On DVD/Blu-ray--Méliès: Fairy Tales in Color


For the past eleven years, Flicker Alley has worked with Lobster Films and Blackhawk Fims to faithfully release several lovingly-crafted compilations of the works of pioneering French filmmaker Georges Méliès. From its wide-ranging box set Georges Méliès: The First Wizard of Cinema (1896-1913) to the robust release featuring a restoration of the hand-colored A Trip to the Moon (1902), the label has played a vital role in preserving the filmmaker’s legacy. Now in the new release Méliès: Fairytales in Color, Flicker Alley has once again partnered with Lobster and Blackhawk to bring Méliès to the masses.

Many of the thirteen short films included in Fairy Tales in Color were also a part of First Wizard set (with the significant exception of Robinson Crusoe [1903]), but here they are presented in restorations drawn from newly discovered elements and greatly improved digital technology. The result: image quality that is simply jaw dropping for a series of films over a century old. Details are sharper, hand-painted colors pop, and the clarity of the storytelling is all the more magical because of it. While the color was never meant to be completely realistic, in some instances it’s startling how true-to-life it can be.

While the original Flicker Alley Méliès set will always be the best bet for a deep dive into the filmmaker’s work, I find this collection the most compelling. The fairy tale theme is an appealing concept which ties in nicely with the magic of his style. With accessible stories and sharp clarity of image, this the ideal set for Méliès newbies and for introducing children to classic film.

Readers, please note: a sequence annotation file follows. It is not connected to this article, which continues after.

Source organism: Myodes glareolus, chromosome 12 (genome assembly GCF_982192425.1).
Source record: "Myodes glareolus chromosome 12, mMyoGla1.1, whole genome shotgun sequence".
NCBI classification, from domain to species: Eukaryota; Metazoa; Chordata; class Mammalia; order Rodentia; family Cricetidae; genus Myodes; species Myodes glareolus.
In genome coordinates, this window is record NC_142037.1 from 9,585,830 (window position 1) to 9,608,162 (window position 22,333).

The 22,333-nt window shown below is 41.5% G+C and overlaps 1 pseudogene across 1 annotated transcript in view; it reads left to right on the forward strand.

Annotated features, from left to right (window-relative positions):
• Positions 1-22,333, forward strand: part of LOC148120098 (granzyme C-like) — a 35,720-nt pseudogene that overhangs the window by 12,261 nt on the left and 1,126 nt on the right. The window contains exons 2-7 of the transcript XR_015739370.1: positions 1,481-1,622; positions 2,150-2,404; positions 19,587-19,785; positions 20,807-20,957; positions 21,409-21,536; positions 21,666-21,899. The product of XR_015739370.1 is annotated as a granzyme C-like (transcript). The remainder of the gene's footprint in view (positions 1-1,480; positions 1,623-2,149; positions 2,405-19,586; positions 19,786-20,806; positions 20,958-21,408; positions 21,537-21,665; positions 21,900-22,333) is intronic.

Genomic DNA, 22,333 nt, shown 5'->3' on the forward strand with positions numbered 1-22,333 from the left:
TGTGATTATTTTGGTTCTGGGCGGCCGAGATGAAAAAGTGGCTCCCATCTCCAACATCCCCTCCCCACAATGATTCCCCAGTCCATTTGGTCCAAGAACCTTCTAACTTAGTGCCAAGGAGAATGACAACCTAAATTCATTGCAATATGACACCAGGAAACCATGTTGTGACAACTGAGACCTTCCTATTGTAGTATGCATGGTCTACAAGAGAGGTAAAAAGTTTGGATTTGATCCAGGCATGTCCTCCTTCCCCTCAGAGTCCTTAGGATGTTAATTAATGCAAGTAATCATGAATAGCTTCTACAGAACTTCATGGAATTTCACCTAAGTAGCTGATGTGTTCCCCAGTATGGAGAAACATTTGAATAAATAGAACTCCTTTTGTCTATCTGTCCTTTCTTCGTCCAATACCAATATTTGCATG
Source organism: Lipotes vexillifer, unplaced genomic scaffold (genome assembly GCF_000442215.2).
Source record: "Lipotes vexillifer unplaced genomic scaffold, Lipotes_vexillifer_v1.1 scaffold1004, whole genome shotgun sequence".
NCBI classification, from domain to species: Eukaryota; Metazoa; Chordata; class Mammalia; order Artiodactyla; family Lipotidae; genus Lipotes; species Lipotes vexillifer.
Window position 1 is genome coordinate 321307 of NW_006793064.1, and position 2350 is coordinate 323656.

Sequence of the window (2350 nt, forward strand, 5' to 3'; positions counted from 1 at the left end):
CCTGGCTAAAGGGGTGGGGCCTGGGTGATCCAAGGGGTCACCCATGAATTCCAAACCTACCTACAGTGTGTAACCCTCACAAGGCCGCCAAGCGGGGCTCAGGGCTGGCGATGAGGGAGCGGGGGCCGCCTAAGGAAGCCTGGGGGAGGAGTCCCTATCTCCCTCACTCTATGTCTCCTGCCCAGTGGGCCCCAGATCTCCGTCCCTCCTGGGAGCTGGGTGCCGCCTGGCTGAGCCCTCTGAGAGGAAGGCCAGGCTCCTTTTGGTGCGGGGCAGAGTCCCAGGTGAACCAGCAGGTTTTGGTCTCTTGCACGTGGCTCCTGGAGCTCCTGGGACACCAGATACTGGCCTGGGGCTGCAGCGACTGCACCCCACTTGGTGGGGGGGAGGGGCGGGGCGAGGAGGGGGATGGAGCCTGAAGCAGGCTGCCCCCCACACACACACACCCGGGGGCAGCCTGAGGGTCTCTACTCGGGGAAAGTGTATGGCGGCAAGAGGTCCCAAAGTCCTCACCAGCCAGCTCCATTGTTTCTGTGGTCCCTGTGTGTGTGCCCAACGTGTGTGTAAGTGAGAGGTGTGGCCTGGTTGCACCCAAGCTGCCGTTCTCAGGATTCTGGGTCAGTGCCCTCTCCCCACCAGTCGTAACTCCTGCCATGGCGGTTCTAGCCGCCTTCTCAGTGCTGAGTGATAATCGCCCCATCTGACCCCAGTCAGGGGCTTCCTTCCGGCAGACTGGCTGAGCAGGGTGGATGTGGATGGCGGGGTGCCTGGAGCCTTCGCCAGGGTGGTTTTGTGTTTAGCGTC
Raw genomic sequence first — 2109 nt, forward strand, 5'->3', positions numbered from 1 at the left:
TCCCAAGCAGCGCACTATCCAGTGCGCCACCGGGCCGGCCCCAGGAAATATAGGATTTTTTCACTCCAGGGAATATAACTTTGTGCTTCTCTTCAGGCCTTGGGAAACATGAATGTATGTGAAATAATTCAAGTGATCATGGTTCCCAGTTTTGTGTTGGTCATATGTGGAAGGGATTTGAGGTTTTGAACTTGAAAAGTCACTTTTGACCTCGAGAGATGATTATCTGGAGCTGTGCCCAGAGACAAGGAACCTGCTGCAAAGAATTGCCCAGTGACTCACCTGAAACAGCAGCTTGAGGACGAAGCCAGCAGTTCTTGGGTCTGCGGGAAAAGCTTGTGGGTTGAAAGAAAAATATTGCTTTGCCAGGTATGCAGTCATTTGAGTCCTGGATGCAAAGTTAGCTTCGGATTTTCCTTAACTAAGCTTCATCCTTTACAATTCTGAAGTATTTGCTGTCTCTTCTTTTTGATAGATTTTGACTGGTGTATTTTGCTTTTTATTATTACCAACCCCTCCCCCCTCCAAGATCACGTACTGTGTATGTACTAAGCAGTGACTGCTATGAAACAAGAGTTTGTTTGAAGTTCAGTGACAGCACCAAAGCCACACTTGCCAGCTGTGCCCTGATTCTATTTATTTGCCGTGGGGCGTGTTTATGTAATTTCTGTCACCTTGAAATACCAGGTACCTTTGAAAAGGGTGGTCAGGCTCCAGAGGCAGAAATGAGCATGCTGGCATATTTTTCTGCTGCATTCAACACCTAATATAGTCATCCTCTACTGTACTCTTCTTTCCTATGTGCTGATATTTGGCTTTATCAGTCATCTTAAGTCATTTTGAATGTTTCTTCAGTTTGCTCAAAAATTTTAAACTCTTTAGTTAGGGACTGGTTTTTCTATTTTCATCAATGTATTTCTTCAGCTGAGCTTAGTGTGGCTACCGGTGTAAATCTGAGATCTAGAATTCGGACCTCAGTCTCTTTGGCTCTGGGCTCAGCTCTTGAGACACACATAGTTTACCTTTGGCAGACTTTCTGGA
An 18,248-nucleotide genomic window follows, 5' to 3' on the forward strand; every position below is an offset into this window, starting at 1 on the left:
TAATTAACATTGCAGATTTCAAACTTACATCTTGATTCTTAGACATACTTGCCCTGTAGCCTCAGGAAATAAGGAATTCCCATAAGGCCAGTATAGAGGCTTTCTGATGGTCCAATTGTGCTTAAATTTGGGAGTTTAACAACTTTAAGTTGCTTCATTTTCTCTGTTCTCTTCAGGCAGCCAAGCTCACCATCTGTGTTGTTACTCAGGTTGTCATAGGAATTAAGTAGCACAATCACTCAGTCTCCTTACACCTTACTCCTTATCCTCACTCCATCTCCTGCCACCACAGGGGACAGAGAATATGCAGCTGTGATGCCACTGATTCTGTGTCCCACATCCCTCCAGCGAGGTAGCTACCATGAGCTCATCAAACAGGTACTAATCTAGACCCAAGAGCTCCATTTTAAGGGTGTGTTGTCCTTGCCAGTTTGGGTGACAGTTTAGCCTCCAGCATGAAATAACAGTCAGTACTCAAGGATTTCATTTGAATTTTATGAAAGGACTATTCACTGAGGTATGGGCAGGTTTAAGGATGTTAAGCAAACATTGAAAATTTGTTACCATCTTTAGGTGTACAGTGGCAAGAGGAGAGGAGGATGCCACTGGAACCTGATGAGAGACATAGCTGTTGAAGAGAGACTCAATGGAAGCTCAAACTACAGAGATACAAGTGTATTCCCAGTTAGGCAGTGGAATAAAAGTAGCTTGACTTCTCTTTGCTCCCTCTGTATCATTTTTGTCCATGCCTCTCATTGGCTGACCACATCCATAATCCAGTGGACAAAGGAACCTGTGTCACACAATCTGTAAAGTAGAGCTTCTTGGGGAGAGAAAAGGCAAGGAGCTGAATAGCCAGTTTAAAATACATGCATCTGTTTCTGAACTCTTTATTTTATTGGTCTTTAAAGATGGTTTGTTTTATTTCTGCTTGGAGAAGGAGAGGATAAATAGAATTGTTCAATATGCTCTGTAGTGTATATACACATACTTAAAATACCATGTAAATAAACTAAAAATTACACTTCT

Several of the films include narration, based on original scripts penned by Méliès, and read by Serge Bromberg of Lobster Films. These are useful, especially for younger viewers, as several of the films would be difficult to decipher without them. It’s also fun to get a taste of the charm and flair for performance Bromberg has brought to his own live shows at several film festivals, in which he similarly provides narration and shares assorted shorts; all that’s missing is the cheeky between films commentary.

The films in the set range in length from a minute to twenty minutes, with a fairly even mix of varying lengths. Among the longer films, A Trip to the Moon (1902) and The Impossible Voyage (1904) are highlights, while the brisk but fascinating The Pillar of Fire (1899) and The Infernal Cauldron (1903) are among the shorter gems. It’s a beautifully curated collection which covers a lot of ground within the confines of its theme.

Many thanks to Flicker Alley for providing a copy of the disc set for review.

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